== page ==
The Wilson County Schools Board of Education voted Sept. 8 to send pre-K through third-graders back to school on a full-time traditional schedule beginning Monday.
Two women spoke at the beginning of the meeting — one a grandmother caring for her grandchildren and the other a single working mother of three — both of whom urged the board to return to traditional, full-time, face-to-face education as soon as possible.
Cindy Harel of Lebanon said that the hybrid and virtual models are not working for many, especially non-traditional families. Many children don’t have tremendous support and home, she said, and those children are falling further and further behind.
“Working grandparents don’t have time to be a teacher,” she said.
Other districts around the state have gone back to traditional education, that’s the model that Wilson County parents have said they wanted and prep sports has returned, she said to applause from the audience.
Andrea Stoeppler of Mt. Juliet said keeping up with her three children’s school work was nearly impossible, noting she is dealing with 18 different teachers, each of whom has a different way they want things done.
“The hybrid model is just not working,” she said, adding later, “I want you guys to understand, we are struggling.”
Her comments also drew applause.
Director of Schools Donna Wright acknowledged the difficult start to the school year, saying, “This has been a struggle for all of us.”
But she also pointed out the difficulties the district has faced — the tornado of March 3 that destroyed Stoner Creek Elementary School and West Wilson Middle School, followed weeks later by the arrival of the coronavirus pandemic that saw students sent home to complete the year remotely. And she praised the work of the staff across the district.
Wright, who was given the authority by the board to determine whether the district would be using a hybrid model, in which half the students go to school two days a week and work remotely the other two, a traditional model or 100% remote education, said she was hoping to resume traditional learning on Oct. 12, the Monday after the Oct. 5-9 fall break.
“We want to come back to a full-time, traditional model,” Wright said. However, she added, “we have to protect our staff. The majority of our staff are in the high risk category.”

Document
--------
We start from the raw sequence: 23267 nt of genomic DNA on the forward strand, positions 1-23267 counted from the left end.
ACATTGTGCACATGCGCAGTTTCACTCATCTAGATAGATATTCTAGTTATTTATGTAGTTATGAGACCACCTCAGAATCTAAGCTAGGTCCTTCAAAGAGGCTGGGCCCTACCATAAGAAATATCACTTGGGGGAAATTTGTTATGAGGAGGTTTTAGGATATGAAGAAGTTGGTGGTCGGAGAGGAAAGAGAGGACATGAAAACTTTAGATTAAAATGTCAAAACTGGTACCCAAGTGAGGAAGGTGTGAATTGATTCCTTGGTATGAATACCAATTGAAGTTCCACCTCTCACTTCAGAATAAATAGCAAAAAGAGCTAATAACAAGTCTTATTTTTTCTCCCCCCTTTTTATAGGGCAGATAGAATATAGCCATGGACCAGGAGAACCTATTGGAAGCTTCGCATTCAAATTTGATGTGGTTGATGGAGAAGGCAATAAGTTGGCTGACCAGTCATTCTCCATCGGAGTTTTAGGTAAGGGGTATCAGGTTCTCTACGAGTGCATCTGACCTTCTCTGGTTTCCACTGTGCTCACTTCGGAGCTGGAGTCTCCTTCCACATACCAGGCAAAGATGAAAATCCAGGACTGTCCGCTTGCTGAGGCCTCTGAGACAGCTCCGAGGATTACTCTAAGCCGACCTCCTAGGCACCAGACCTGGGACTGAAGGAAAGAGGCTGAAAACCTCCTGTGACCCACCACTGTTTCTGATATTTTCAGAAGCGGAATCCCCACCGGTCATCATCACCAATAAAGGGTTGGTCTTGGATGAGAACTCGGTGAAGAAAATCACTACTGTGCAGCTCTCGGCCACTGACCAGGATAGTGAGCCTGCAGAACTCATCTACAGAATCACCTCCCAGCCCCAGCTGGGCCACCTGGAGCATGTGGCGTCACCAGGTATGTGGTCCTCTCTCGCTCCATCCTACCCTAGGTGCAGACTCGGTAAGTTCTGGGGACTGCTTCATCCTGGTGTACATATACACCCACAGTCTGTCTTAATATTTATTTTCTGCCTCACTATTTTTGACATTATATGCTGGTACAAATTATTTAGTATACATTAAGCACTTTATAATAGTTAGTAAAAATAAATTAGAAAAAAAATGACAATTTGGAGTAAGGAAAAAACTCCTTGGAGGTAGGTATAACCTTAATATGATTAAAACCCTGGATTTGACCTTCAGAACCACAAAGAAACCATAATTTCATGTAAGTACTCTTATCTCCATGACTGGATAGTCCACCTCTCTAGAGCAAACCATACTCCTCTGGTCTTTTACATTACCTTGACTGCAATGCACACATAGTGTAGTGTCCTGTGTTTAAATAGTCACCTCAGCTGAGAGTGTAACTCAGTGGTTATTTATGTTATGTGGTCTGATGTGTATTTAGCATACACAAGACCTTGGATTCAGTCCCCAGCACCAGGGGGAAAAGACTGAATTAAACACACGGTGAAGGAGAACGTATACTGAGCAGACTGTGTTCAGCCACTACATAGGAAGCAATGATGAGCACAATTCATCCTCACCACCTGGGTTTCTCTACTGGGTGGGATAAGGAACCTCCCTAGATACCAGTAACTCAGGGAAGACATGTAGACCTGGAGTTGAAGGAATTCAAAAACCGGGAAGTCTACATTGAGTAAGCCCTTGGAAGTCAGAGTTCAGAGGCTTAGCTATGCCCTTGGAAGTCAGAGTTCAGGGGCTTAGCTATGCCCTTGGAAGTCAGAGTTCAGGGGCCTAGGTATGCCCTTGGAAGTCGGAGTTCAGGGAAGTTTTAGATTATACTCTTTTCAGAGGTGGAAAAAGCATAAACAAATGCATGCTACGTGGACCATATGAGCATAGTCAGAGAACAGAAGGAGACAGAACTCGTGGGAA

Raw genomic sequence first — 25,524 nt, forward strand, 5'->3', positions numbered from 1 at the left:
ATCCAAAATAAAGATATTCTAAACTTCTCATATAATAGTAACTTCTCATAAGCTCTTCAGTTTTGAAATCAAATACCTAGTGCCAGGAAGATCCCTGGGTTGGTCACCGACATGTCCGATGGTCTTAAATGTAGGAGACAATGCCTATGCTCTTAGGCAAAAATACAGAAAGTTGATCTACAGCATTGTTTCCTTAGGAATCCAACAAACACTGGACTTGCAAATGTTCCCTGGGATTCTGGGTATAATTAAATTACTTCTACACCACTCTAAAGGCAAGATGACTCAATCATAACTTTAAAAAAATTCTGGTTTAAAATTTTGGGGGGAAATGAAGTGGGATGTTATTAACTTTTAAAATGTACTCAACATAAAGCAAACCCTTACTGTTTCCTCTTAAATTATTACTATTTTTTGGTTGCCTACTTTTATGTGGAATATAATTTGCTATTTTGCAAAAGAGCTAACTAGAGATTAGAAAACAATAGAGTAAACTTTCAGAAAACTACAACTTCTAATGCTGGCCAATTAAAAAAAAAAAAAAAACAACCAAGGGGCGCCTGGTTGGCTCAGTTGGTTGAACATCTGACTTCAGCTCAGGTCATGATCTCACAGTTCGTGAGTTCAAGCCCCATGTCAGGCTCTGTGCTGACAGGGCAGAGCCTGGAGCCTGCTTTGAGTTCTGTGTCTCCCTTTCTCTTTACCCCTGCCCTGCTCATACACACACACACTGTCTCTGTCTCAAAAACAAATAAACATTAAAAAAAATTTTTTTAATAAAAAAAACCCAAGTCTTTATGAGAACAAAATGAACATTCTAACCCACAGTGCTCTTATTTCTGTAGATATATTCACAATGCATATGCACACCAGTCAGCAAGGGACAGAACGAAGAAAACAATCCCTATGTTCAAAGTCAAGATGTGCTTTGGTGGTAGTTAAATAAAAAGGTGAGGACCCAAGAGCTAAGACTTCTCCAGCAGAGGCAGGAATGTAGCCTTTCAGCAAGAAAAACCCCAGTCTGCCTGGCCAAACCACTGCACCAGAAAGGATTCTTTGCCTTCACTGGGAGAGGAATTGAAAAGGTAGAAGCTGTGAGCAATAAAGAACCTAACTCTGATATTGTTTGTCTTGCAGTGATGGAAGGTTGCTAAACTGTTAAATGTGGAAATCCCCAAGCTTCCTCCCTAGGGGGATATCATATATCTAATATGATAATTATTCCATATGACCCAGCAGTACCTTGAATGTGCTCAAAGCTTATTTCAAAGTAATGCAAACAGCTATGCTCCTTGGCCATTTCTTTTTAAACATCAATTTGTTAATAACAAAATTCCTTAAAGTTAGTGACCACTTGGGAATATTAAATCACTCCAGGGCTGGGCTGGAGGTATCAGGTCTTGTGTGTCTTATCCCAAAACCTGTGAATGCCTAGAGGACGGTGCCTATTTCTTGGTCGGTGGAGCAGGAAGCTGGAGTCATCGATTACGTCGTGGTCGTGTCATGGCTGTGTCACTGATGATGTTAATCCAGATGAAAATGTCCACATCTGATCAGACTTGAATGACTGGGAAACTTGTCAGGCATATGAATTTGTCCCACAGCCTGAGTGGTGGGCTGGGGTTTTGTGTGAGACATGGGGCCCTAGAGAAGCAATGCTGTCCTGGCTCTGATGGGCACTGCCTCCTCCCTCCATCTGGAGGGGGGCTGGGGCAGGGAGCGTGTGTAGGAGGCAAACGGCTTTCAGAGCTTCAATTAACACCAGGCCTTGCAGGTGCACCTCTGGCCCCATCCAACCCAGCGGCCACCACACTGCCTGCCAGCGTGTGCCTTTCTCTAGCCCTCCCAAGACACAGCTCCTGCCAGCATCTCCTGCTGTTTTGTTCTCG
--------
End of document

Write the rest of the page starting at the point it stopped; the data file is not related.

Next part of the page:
Coming back too soon could lead to outbreaks that require grades or even schools to go to remote learning, she said.
Several board members indicated a majority of the constituents they had communicated with wanted school to return to the traditional model, and discussion quickly turned to bringing the youngest students back before fall break.
District Health Service Supervisor Chuck Whitlock told the board that COVID-19 was spreading more at the high school level, with the least spread in the elementary schools. He said since school started Aug. 17, 57 students and staff have test positive for COVID-19. That has led to 153 people being quarantined because of close contact with the infected.
Board member Jon White was the first to suggest a phased-in return to the traditional model, with board Chair Larry Tomlinson and members Linda Armistead and Jamie Farough supporting him.
Board member Carrie Pfeiffer cautioned against making arbitrary decisions on when to return to the traditional model.
“I feel like we need health-based guidelines that are clear and public,” she said, garnering support from White.
Whitlock was asked which metrics the district looks at in determining how the district is handling COVID-19. He said the “gold standard” is the Harvard University’s seven day rolling average of new cases per 100,000 population. Right now, Wilson County is averaging about 20 new cases per day, which is in the high risk range. Three to 10 is medium risk, 10-25 is high risk and above 25 is critical, he said. The county peaked at 41 new cases per 100,000 population in the third week of July, and has been as low as about 14 since then, according a chart Whitlock displayed.
When asked what is prompting other Tennessee districts to return to the traditional model, he said, “Generally, public pressure.”
Armistead made a motion to have pre-K through third-graders return to traditional education beginning Sept. 21. She said that limiting the returning students would allow the district to gauge how the traditional model was working without overwhelming the staff, and starting in two weeks would give teachers time to prepare.
The vote was 6-1 in favor of Armistead’s motion, with Bill Robinson casting the lone no vote. Robinson argued that the board should stick to the reopening plan it had already approved that gave Wright the authority to determine when traditional education returned.